Sunday, July 21st, 2019

Seattle Storm owners create the first independently owned pro women’s 3×3 team in the United States

Published on July 11, 2019

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Seattle Storm owners, Force 10 Sports Management, establish the first independently owned professional women’s 3×3 team in the United States. The first signees of the team include Cierra Burdick, Alexis Peterson, Linnae Harper and Megan Huff.

While a long-term goal of the team is to prepare players for qualification for the United States 3×3 Olympic team at the Tokyo 2020 games, the squad will begin with a training camp this summer in Seattle before competing in the Red Bull 3X series. The Red Bull tournament is a FIBA-sanctioned event and a partnership with USA Basketball. It takes place in over 20 cities across the U.S.

Players will accumulate points in FIBA’s ranking system. Top players earn consideration for the U.S.’s 2020 3×3 team. It will be the first time that the Summer Olympics includes 3×3 basketball as an official event.

The 3×3 game takes place on a half court with a 12-second shot clock. The team that reaches 21 points first or has the most points at the end of 10 minutes win. Shots inside the arc are one point. Those outside the arc are two points.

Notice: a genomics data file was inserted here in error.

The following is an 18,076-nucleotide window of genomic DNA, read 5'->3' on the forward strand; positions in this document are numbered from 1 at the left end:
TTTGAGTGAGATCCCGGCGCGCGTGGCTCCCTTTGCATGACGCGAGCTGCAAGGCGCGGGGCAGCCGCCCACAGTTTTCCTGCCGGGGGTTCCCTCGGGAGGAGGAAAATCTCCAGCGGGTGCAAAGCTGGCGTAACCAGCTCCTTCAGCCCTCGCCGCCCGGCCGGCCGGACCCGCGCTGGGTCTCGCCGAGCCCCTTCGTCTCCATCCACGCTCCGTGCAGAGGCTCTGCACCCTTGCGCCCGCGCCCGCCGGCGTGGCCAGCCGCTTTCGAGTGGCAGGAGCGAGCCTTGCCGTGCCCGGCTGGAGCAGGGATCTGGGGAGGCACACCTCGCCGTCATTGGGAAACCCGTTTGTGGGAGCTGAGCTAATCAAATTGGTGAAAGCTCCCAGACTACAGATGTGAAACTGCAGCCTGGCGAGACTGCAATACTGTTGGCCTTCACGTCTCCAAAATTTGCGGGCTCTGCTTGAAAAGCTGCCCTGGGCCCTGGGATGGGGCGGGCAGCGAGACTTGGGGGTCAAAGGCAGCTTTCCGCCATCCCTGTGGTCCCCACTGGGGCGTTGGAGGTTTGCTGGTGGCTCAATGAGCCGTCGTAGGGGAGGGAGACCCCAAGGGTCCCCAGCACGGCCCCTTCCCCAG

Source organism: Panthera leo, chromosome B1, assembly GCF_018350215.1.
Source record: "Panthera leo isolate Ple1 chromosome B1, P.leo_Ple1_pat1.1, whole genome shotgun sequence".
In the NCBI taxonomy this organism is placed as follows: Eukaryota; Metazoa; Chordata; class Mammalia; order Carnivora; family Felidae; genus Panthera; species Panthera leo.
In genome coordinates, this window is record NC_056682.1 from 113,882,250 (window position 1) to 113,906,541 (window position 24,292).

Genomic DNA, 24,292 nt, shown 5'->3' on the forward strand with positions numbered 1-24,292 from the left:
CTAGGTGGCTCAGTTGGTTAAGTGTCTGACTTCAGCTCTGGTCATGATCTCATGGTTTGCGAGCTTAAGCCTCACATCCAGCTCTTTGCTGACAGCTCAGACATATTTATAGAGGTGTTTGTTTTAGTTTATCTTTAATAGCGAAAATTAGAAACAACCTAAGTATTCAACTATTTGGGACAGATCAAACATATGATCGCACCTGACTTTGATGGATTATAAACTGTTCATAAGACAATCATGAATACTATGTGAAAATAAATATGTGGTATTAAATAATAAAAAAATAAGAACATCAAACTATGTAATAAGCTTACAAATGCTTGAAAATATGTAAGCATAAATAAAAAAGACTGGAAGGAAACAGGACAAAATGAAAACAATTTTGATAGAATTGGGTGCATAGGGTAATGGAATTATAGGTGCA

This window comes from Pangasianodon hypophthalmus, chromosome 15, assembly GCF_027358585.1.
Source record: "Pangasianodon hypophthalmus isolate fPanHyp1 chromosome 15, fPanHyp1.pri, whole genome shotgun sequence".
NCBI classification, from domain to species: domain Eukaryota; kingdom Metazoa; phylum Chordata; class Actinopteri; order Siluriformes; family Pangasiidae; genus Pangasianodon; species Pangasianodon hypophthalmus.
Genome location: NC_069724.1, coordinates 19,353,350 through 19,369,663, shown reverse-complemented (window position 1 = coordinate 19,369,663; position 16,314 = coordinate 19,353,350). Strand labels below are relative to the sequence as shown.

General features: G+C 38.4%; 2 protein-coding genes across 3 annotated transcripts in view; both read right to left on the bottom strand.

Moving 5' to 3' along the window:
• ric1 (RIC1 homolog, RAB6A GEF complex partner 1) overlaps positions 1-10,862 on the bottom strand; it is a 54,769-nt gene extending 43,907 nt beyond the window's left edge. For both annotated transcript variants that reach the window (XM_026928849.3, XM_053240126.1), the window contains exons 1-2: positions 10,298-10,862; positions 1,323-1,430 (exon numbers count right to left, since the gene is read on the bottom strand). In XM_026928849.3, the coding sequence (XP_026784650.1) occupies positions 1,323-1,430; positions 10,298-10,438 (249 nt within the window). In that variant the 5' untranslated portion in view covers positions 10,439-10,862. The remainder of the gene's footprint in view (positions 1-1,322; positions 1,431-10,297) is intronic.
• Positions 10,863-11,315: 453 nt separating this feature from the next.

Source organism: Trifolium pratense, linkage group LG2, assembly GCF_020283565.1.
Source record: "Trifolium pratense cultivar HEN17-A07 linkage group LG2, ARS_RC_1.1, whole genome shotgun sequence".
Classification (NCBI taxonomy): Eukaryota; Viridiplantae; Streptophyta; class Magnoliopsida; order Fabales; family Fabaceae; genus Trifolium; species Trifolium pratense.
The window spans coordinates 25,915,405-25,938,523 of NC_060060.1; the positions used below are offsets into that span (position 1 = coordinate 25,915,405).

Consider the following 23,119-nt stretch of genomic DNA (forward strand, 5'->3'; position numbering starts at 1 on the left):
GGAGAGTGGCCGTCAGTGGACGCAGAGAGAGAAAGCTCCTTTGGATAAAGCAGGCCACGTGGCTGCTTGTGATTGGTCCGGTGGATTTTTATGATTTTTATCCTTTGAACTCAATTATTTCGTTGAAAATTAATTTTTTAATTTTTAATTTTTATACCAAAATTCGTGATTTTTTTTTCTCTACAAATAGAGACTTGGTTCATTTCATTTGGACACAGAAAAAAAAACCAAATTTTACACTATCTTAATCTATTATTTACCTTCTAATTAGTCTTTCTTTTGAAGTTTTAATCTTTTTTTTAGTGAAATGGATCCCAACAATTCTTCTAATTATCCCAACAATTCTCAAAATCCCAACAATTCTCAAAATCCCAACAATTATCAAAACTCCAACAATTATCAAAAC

“This is an exciting pilot program that aims to support the national efforts to qualify for the 2020 Olympics, while also creating new opportunities for women in the game,” Alisha Valavanis, CEO of Force 10 Sports Management, said. “This is a platform for our organization and these athletes to help shape the direction of a new sport, and engage new women’s basketball fans worldwide.”

The Los Angeles Sparks selected Burdick (Tennessee) in the 2015 WNBA draft. Peterson (Syracuse) was the 2017 ACC Player of the Year and went to the Storm in the 2017 draft. In 2018, the Chicago Sky signed Harper (Ohio State). Huff (Utah), went to the New York Liberty in the 2019 WNBA draft but the team waived her before the beginning of the regular season.

The Tokyo 2020 3×3 competition features eight women’s teams and eight men’s competing July 25-29. The International Olympic Committee and FIBA announced the addition of the game to the Olympic program June 9, 2017.

This post is part of the following threads: 2019 WNBA Season, Tokyo 2020 – ongoing stories on this site. View the thread timelines for more context on this post.


 

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